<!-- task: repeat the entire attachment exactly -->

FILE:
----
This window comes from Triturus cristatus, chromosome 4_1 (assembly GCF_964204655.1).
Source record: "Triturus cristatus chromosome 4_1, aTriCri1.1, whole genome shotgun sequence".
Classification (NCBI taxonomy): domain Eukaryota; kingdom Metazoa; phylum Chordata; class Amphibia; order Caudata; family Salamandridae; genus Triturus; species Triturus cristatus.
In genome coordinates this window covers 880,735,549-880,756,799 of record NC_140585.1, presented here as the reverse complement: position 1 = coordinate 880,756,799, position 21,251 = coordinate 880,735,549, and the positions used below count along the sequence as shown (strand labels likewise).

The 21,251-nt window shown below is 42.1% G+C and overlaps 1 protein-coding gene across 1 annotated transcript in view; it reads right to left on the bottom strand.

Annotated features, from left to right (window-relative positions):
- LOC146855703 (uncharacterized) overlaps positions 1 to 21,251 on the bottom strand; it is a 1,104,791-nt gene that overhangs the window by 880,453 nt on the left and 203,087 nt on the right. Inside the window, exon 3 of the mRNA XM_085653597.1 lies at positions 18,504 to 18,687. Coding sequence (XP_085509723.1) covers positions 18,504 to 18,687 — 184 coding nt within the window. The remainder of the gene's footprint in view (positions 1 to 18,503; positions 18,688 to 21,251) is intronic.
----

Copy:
This window comes from Triturus cristatus, chromosome 4_1 (assembly GCF_964204655.1).
Source record: "Triturus cristatus chromosome 4_1, aTriCri1.1, whole genome shotgun sequence".
Classification (NCBI taxonomy): domain Eukaryota; kingdom Metazoa; phylum Chordata; class Amphibia; order Caudata; family Salamandridae; genus Triturus; species Triturus cristatus.
In genome coordinates this window covers 880,735,549-880,756,799 of record NC_140585.1, presented here as the reverse complement: position 1 = coordinate 880,756,799, position 21,251 = coordinate 880,735,549, and the positions used below count along the sequence as shown (strand labels likewise).

The 21,251-nt window shown below is 42.1% G+C and overlaps 1 protein-coding gene across 1 annotated transcript in view; it reads right to left on the bottom strand.

Annotated features, from left to right (window-relative positions):
- LOC146855703 (uncharacterized) overlaps positions 1 to 21,251 on the bottom strand; it is a 1,104,791-nt gene that overhangs the window by 880,453 nt on the left and 203,087 nt on the right. Inside the window, exon 3 of the mRNA XM_085653597.1 lies at positions 18,504 to 18,687. Coding sequence (XP_085509723.1) covers positions 18,504 to 18,687 — 184 coding nt within the window. The remainder of the gene's footprint in view (positions 1 to 18,503; positions 18,688 to 21,251) is intronic.